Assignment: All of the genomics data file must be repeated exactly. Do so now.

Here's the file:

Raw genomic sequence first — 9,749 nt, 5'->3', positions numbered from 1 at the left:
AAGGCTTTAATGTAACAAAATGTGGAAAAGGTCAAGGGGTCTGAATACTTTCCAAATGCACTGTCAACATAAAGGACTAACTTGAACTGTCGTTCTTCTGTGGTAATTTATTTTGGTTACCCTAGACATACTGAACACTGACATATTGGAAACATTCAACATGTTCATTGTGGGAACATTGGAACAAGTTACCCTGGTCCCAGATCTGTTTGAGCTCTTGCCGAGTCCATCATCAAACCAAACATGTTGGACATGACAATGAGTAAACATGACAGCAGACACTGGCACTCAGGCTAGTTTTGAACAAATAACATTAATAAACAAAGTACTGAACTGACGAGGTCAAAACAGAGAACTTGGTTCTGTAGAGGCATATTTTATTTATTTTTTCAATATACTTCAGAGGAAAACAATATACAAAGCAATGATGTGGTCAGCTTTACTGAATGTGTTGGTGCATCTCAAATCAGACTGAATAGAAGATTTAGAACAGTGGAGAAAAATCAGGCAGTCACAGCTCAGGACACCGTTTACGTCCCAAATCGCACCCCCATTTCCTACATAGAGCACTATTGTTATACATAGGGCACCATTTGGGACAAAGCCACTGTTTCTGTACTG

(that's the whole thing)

Raw genomic sequence first — 9,749 nt, 5'->3', positions numbered from 1 at the left:
AAGGCTTTAATGTAACAAAATGTGGAAAAGGTCAAGGGGTCTGAATACTTTCCAAATGCACTGTCAACATAAAGGACTAACTTGAACTGTCGTTCTTCTGTGGTAATTTATTTTGGTTACCCTAGACATACTGAACACTGACATATTGGAAACATTCAACATGTTCATTGTGGGAACATTGGAACAAGTTACCCTGGTCCCAGATCTGTTTGAGCTCTTGCCGAGTCCATCATCAAACCAAACATGTTGGACATGACAATGAGTAAACATGACAGCAGACACTGGCACTCAGGCTAGTTTTGAACAAATAACATTAATAAACAAAGTACTGAACTGACGAGGTCAAAACAGAGAACTTGGTTCTGTAGAGGCATATTTTATTTATTTTTTCAATATACTTCAGAGGAAAACAATATACAAAGCAATGATGTGGTCAGCTTTACTGAATGTGTTGGTGCATCTCAAATCAGACTGAATAGAAGATTTAGAACAGTGGAGAAAAATCAGGCAGTCACAGCTCAGGACACCGTTTACGTCCCAAATCGCACCCCCATTTCCTACATAGAGCACTATTGTTATACATAGGGCACCATTTGGGACAAAGCCACTGTTTCTGTACTG